About Bharat Karnad

Senior Fellow in National Security Studies at the Centre for Policy Research, New Delhi, he was Member of the (1st) National Security Advisory Board and the Nuclear Doctrine-drafting Group, and author, among other books of, 'Nuclear Weapons and Indian Security: The Realist Foundations of Strategy', 'India's Nuclear Policy' and most recently, 'Why India is Not a Great Power (Yet)'. Educated at the University of California (undergrad and grad), he was Visiting Scholar at Princeton University, University of Pennsylvania, the Shanghai Institutes of International Studies, and Henry L. Stimson Center, Washington, DC.
This entry was posted in Asian geopolitics, China, China military, civil-military relations, Culture, domestic politics, Geopolitics, Great Power imperatives, guerilla warfare, India's China Policy, India's Pakistan Policy, India's strategic thinking and policy, Indian Air Force, Indian Army, Indian democracy, Internal Security, Pakistan, Pakistan military, SAARC, society, South Asia, Strategic Relations with the US & West, Terrorism, United States, US.. Bookmark the permalink.

6 Responses to Chasing the “bandicoot”: All tactics, no strategy, & a no change-regime (after Pathankot)

  1. Shalesh jain says:

    Who can be NSA, considering no place for military or police officers?

    • Shaleshjain@ — should have written “most militarymen”. There are obviously some tremendously talented armed services officers, mostly former naval chiefs of staff who’d make great NSAs, for instance, Vishnu Bhagwat and Arun Prakash.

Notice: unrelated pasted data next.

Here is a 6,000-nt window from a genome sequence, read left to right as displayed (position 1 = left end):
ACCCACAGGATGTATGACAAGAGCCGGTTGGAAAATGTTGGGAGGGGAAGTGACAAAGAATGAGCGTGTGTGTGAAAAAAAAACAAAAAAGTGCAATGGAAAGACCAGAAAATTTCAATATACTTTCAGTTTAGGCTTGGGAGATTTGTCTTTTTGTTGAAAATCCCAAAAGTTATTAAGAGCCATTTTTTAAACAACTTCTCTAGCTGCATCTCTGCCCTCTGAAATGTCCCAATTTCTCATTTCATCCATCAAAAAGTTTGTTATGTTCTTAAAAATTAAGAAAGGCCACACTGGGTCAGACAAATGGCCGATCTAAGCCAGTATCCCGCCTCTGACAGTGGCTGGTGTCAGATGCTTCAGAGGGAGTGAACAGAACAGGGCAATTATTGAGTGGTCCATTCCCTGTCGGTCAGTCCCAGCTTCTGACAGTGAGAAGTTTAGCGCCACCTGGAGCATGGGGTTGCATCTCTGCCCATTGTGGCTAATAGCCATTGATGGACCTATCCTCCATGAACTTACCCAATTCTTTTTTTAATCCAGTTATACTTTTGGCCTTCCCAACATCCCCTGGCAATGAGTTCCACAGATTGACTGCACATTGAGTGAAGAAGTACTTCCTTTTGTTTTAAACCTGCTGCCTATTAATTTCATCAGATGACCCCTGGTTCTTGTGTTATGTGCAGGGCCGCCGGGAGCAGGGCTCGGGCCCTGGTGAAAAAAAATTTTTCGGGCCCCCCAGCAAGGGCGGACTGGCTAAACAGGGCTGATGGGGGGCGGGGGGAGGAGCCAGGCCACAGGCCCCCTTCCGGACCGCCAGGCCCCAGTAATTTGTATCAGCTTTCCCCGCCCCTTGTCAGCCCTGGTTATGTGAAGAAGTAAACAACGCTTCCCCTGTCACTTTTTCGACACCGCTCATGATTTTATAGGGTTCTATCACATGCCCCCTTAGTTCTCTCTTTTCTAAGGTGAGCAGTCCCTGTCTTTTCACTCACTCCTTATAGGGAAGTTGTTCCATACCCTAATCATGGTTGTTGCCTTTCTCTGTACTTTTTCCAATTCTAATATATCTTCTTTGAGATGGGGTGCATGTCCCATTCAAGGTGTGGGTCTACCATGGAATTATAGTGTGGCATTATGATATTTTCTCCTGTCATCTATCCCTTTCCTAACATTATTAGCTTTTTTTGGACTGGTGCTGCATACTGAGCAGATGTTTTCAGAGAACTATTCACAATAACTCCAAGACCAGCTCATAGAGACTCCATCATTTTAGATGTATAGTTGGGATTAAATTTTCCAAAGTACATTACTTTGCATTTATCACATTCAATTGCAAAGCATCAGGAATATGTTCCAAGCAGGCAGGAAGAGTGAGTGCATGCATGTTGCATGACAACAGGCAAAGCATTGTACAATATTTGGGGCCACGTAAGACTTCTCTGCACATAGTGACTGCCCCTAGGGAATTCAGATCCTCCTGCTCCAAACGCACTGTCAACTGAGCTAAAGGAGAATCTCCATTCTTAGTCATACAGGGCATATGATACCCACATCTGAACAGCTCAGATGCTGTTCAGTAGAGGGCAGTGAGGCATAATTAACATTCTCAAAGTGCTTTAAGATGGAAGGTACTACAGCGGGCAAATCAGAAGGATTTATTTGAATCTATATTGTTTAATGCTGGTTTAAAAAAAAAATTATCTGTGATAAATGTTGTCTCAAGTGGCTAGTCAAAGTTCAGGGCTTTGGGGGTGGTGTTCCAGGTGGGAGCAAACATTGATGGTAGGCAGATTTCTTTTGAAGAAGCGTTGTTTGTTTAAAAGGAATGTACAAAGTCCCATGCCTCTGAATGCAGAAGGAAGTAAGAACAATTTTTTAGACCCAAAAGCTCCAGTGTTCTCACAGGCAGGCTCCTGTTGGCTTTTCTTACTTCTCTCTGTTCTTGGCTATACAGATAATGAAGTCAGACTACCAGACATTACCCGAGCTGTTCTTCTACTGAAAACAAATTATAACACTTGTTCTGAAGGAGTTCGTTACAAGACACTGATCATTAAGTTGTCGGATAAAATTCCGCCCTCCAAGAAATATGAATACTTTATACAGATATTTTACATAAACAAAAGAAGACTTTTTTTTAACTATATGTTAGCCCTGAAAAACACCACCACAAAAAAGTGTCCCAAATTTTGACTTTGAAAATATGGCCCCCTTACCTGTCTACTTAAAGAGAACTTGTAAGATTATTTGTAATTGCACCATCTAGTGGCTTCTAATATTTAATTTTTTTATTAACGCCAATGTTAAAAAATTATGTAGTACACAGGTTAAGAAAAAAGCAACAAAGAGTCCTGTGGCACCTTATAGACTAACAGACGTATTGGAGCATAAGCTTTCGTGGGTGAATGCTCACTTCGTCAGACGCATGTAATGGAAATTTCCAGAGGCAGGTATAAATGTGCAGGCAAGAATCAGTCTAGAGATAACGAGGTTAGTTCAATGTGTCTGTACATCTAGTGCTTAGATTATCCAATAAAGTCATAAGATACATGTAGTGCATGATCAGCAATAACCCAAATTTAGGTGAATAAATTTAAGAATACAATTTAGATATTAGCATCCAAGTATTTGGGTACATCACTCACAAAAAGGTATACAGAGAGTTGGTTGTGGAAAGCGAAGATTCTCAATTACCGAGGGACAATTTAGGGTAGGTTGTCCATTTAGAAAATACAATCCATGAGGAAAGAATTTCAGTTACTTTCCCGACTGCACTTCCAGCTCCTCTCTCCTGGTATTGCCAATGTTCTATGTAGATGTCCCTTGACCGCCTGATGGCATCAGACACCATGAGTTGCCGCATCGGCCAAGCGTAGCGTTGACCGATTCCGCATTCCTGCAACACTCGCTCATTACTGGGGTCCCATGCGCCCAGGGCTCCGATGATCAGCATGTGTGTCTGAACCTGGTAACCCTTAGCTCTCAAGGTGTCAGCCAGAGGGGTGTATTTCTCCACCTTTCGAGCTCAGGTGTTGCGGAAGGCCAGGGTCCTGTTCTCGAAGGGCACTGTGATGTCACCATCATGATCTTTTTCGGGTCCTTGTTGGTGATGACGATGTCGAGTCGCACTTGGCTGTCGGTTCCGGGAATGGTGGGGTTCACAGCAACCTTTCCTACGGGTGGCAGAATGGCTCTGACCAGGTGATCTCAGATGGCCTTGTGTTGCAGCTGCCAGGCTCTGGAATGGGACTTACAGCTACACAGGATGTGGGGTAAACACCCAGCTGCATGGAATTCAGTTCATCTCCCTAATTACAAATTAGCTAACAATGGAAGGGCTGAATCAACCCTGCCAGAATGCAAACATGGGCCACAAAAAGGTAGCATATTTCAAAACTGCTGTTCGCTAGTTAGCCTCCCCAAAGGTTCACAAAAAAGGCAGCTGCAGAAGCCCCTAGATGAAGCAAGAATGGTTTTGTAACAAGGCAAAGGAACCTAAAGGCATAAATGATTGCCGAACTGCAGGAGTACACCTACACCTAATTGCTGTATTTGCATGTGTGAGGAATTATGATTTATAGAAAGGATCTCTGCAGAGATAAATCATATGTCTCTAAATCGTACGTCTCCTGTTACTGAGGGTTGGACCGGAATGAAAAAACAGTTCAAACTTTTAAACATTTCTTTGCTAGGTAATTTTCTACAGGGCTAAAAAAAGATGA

2. Shaurya says:

    And civilians like Bharat Karnad! OK, if we can find theorists on the modes of Kissinger, who understand the theory and have been practitioners of power. Unfortunately, most ex – IAS do not fit the bill. Best to keep on rotating between ex-MEA, ex-Mil and Civilians. What is needed most NOW is someone who can build institutions for security or ensure the existing one’s work and are invested into.

  3. Bhumish Khudkhudia says:

    We inherited the defence framework from the British Empire. The Group of Ministers headed by LK Advani in 2001 recommended to change the defence architecture. Yet no action has been taken. What according to you are the odds of the Modi Government drastically changing India’s defence framework for better?

  4. As I have said earlier, Mr Modi seems to be a gradualist who believes in the system as-is and relies on the permanent secretariat of the same old babus running the show. So, every indication is change is going to be incremental.

    • Shaurya says:

      Agreed. A mandate wasted, if not changed. It is like a good, honest hard working person in power but without the tools to govern and transform a vexed inherited structure.

      I still think, ABV had a better team and a tall leader. If Modi can walk in his shoes – it will be magical with his political instincts.